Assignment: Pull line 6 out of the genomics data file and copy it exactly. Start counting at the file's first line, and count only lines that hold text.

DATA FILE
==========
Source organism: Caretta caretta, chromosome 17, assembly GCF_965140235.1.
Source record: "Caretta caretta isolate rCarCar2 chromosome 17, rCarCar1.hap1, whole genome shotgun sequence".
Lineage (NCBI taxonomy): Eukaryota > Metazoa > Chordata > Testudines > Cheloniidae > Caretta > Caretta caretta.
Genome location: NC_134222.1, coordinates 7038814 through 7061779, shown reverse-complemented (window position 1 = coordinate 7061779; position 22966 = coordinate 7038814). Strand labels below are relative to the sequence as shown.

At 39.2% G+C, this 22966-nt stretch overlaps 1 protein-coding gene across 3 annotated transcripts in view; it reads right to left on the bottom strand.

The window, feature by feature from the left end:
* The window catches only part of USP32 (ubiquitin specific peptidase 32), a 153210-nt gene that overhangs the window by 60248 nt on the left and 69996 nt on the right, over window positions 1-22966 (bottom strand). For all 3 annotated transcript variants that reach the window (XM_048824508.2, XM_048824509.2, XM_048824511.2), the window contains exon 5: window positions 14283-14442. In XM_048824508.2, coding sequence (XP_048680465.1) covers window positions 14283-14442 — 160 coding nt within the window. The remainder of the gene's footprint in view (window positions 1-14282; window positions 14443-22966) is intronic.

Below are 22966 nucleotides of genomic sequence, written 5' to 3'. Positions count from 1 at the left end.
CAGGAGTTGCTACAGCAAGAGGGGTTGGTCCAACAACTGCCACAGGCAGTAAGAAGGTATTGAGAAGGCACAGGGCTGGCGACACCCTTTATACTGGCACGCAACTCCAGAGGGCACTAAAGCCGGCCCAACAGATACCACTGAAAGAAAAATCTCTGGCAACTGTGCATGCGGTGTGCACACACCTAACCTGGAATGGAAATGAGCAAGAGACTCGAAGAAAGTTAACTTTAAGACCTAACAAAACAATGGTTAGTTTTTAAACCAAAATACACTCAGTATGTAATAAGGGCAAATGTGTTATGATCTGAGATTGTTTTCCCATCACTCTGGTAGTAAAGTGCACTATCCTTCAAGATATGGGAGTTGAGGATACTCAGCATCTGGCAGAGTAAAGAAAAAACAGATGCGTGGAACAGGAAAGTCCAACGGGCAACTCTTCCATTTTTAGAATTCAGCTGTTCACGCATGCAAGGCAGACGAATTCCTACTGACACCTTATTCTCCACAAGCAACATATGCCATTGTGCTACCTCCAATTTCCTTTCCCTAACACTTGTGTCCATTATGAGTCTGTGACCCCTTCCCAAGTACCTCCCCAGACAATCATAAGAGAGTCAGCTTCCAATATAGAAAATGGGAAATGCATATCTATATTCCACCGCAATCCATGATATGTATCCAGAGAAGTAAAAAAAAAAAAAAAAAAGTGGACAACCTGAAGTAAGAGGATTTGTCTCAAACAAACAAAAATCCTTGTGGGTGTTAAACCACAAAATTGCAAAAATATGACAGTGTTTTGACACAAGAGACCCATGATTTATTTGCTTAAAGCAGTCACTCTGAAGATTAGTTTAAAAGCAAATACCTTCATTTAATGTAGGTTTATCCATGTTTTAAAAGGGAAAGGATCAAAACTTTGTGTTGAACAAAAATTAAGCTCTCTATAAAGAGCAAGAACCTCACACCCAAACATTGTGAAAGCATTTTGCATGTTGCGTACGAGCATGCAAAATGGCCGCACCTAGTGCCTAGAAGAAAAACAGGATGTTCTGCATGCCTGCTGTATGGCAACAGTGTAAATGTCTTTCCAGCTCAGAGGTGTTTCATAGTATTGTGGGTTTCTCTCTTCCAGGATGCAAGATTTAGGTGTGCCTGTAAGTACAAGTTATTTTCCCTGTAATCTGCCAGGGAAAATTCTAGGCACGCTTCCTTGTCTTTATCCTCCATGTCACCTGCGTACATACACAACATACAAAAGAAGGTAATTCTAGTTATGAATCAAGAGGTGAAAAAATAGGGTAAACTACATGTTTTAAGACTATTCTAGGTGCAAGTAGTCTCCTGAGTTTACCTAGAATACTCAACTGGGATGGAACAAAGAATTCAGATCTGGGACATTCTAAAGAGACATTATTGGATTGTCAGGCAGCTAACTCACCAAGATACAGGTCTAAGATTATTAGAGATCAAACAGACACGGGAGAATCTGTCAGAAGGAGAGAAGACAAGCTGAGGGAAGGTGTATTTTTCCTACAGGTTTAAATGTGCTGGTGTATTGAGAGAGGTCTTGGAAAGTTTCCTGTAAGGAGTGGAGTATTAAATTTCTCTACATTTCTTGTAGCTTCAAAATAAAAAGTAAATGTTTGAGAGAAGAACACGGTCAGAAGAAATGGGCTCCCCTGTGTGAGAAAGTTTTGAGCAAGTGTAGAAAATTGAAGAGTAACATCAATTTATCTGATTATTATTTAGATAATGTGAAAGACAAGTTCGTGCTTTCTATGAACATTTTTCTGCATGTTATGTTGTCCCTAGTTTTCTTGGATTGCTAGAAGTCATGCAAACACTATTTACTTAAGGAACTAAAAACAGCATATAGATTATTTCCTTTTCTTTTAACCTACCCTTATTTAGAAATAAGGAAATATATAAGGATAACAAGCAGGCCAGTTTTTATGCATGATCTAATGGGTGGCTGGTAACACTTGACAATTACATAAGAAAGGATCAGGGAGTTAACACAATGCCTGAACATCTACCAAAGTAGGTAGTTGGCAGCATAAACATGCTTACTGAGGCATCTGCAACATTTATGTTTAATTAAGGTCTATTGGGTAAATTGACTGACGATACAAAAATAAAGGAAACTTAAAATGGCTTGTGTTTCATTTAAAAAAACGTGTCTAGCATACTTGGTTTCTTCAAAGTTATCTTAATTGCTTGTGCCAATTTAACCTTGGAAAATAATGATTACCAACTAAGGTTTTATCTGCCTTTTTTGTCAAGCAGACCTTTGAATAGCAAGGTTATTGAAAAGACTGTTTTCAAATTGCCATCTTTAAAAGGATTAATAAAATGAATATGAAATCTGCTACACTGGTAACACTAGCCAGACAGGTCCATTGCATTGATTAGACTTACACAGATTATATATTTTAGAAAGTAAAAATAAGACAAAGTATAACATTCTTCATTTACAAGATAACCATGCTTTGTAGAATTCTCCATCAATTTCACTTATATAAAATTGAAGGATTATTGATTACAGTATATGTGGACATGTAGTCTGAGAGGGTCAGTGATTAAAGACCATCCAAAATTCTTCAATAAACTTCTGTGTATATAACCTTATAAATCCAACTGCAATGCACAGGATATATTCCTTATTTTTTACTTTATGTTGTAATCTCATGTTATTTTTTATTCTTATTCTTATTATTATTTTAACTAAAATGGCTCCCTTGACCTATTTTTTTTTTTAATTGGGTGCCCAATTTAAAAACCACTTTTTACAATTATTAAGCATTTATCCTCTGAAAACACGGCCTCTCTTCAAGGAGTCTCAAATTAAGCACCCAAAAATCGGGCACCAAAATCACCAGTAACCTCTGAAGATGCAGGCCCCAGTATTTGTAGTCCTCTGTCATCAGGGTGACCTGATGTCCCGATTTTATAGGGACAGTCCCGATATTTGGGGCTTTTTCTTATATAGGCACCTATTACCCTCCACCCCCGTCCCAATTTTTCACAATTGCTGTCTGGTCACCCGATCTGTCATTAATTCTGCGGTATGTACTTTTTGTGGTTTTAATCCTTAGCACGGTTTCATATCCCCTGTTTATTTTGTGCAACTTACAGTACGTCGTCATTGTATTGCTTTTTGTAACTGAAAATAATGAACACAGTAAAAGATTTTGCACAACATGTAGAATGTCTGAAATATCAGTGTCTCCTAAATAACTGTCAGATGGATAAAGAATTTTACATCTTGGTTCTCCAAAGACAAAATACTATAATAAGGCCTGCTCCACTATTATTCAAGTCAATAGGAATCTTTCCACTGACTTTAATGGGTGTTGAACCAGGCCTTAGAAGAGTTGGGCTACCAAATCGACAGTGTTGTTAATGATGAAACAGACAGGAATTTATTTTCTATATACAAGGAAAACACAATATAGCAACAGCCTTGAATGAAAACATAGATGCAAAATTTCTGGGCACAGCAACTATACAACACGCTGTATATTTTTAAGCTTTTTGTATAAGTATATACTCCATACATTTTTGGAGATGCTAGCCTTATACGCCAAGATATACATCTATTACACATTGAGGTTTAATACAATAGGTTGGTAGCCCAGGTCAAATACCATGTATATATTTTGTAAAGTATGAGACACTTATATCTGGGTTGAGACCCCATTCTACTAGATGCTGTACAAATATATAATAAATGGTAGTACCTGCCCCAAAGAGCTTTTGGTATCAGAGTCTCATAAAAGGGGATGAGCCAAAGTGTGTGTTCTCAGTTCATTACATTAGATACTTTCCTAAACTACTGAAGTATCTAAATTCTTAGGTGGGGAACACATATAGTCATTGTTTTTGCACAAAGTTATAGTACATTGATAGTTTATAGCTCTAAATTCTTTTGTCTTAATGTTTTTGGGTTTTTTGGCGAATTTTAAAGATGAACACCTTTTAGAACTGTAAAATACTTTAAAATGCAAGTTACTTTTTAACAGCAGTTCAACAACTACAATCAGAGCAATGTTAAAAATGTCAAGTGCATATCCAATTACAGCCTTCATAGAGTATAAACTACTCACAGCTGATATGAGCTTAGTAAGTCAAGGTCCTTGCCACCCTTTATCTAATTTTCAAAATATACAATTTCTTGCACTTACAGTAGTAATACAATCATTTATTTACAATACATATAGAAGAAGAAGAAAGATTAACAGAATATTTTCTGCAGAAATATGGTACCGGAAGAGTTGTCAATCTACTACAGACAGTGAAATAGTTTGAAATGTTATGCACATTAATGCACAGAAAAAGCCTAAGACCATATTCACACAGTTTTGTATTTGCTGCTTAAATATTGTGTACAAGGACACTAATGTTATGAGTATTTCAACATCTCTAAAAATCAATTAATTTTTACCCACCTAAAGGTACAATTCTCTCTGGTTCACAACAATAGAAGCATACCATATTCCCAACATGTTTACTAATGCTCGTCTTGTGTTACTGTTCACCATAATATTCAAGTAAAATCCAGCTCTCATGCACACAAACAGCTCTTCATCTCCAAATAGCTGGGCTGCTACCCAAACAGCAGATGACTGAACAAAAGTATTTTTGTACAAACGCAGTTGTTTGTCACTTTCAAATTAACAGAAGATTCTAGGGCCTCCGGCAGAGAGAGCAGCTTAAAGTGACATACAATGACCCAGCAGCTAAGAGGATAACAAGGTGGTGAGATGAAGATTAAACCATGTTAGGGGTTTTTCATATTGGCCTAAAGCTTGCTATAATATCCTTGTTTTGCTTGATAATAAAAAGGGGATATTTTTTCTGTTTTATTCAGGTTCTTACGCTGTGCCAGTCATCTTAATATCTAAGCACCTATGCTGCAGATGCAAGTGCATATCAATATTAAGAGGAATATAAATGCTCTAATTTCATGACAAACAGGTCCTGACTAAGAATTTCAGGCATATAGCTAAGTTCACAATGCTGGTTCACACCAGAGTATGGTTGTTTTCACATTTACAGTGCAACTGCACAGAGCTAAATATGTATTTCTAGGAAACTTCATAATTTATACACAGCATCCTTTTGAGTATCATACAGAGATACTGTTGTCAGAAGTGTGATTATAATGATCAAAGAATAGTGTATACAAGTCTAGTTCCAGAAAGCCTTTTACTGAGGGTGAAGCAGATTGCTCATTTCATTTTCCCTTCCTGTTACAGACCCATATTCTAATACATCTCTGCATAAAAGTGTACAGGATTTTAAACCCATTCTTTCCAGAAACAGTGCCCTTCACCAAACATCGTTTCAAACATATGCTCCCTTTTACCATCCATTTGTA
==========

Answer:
The window, feature by feature from the left end: